The Cuicuilco Archaeological Site is among the oldest excavated ancient cities in the Valley of Mexico. It’s certainly the oldest that you can visit. Occupied by the Cuicuilca people from 700 B.C.E to 150 C.E., it was home to some 20,000 people.
When the Xitle volcano began a series of devastating eruptions between 245 and 315 C.E. much of the area was covered in lava and the population fled. It is often noted that this time corresponds to the rise of Teotihuacán and some of the Cuicuilca people are known to have migrated to the city. A corresponding ceremonial center to the north, at Copilco, was almost entirely buried by the eruptions.
The entire lava flow, in places ten meters deep, is today called the Pedregal de San Ángel and covers an area of some 80 square kilometers. This includes much of University City, the many neighborhoods of Pedregal, and continues to the foot of the Ajusco mountains to the south.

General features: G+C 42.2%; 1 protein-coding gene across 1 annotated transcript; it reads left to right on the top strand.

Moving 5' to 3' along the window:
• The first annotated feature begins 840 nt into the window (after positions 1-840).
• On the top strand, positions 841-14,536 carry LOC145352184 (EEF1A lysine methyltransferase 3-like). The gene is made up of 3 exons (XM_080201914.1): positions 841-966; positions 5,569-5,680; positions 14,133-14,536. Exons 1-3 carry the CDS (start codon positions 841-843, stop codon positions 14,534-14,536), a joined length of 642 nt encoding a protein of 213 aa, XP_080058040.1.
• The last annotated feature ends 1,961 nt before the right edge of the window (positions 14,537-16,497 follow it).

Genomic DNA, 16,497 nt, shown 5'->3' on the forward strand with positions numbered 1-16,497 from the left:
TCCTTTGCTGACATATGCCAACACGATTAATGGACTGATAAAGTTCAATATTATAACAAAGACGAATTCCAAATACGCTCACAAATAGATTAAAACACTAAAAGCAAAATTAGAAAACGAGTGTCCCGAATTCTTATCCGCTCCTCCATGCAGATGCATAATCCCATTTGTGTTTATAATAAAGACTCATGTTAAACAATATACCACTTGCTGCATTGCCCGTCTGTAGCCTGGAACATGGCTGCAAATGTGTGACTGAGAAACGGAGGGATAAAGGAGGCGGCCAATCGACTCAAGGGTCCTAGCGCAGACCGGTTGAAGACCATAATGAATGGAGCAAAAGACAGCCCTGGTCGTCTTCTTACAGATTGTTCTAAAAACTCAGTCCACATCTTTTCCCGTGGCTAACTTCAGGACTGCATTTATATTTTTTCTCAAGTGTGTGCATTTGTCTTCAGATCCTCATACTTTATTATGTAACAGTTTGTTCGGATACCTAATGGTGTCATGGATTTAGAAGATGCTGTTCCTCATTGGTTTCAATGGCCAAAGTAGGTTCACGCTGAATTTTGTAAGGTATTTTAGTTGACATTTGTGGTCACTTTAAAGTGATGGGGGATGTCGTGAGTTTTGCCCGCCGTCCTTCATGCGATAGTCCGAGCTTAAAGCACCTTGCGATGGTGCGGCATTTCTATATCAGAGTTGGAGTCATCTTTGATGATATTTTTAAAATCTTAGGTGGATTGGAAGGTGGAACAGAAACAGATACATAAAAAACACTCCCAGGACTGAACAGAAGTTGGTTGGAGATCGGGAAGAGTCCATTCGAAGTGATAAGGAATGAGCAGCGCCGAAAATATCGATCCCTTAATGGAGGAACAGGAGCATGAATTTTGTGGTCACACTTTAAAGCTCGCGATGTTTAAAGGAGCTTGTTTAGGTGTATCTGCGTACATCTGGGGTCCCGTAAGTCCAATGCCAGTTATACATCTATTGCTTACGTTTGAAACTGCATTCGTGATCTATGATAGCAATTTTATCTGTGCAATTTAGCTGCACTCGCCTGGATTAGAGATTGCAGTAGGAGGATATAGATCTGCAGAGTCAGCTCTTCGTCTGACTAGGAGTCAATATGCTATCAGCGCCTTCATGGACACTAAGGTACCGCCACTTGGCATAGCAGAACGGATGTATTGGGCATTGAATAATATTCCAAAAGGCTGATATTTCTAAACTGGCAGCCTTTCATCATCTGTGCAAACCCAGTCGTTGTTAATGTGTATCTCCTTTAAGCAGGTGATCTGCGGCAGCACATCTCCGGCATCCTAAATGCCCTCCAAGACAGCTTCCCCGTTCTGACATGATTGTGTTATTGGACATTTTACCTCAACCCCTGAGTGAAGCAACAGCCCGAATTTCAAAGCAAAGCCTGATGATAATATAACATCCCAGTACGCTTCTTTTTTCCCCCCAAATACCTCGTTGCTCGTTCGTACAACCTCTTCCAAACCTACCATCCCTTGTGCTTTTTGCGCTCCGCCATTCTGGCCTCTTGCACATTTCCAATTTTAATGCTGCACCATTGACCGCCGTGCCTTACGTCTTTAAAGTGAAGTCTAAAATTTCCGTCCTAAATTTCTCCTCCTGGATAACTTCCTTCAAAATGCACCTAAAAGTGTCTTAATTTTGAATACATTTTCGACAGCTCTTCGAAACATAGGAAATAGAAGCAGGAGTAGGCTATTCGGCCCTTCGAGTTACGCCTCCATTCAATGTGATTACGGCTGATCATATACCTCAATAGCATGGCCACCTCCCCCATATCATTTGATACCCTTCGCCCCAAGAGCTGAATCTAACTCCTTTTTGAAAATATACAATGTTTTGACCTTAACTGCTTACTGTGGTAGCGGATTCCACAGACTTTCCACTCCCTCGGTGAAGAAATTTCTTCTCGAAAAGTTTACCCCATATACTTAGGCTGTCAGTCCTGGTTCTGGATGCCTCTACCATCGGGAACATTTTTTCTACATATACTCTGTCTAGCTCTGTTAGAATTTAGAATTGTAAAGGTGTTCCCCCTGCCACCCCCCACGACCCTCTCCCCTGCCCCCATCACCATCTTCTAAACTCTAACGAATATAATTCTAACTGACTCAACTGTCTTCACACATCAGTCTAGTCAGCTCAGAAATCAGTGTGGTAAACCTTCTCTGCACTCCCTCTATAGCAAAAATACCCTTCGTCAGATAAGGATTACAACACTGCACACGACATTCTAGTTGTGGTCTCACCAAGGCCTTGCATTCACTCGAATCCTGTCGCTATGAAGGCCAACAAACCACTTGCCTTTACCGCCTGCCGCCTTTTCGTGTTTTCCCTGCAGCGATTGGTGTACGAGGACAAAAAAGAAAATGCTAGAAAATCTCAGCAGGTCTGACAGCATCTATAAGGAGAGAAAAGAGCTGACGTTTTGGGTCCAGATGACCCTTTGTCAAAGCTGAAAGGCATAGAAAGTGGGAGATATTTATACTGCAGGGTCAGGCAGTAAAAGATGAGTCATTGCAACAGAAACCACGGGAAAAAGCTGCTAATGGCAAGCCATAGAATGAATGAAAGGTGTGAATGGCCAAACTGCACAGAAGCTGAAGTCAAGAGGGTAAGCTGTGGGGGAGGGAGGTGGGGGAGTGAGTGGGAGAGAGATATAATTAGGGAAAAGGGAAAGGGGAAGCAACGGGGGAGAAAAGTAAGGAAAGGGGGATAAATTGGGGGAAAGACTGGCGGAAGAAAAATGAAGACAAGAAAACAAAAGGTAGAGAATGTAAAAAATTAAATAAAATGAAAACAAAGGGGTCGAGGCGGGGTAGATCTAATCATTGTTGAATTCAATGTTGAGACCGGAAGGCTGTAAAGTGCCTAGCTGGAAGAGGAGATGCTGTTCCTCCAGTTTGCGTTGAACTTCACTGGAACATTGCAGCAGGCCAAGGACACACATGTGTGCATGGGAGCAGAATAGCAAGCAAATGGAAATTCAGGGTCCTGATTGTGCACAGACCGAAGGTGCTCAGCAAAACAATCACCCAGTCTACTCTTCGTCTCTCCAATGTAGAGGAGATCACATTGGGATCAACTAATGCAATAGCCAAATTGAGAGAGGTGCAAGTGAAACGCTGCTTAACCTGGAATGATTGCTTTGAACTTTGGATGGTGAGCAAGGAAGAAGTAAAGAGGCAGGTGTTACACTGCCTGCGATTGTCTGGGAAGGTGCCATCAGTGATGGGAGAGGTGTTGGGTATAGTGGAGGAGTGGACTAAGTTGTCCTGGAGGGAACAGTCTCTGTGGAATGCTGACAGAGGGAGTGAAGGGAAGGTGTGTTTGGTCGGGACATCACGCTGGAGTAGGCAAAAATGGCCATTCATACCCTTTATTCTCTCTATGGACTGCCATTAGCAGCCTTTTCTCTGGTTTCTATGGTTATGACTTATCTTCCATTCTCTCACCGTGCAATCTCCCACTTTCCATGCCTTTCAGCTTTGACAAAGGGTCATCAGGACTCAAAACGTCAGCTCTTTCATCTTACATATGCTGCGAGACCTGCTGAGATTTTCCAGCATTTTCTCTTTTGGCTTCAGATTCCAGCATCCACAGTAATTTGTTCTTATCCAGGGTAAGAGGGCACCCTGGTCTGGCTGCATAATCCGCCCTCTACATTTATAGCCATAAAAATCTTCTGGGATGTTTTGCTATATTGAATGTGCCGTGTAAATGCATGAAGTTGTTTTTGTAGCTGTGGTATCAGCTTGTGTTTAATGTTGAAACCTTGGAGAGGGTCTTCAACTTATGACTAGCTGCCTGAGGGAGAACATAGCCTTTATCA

Cuicuilco, means “place of songs and dances.” It was one of the biggest ceremonial centers in ancient México. The archeological excavations have proven it was an important site with multiple pyramids, terraces, temples, and a sophisticated hydraulic systems. Today, the archeological site is divided into two zones. Cuicuilco A was the ceremonial center. Cuicuilco B lies to the West in what is today the Olympic Village Sports Centre. The most iconic construction, though is the Cuicuilco pyramind, a circular structure centered on a hill.
The Cuicuilco Museum preserves an enormous pottery collection and everyday items excavated on the site. Among them mortars, vessels, and ornaments.
The archeological site is very near the intersection of Insurgentes and Anillo Periférico, two of the most important and busiest avenues. As such, it was an appropriate site for one of the area’s biggest and earliest shopping centers: Perisur. But are also often combined with many of the sites within University City.
This archeological site is near Loreto and Peña Pobre Ecological Park, an ecological reserve located on land of a nineteenth century paper factory.
Site access includes the museum, rest rooms, marked trails, and parking.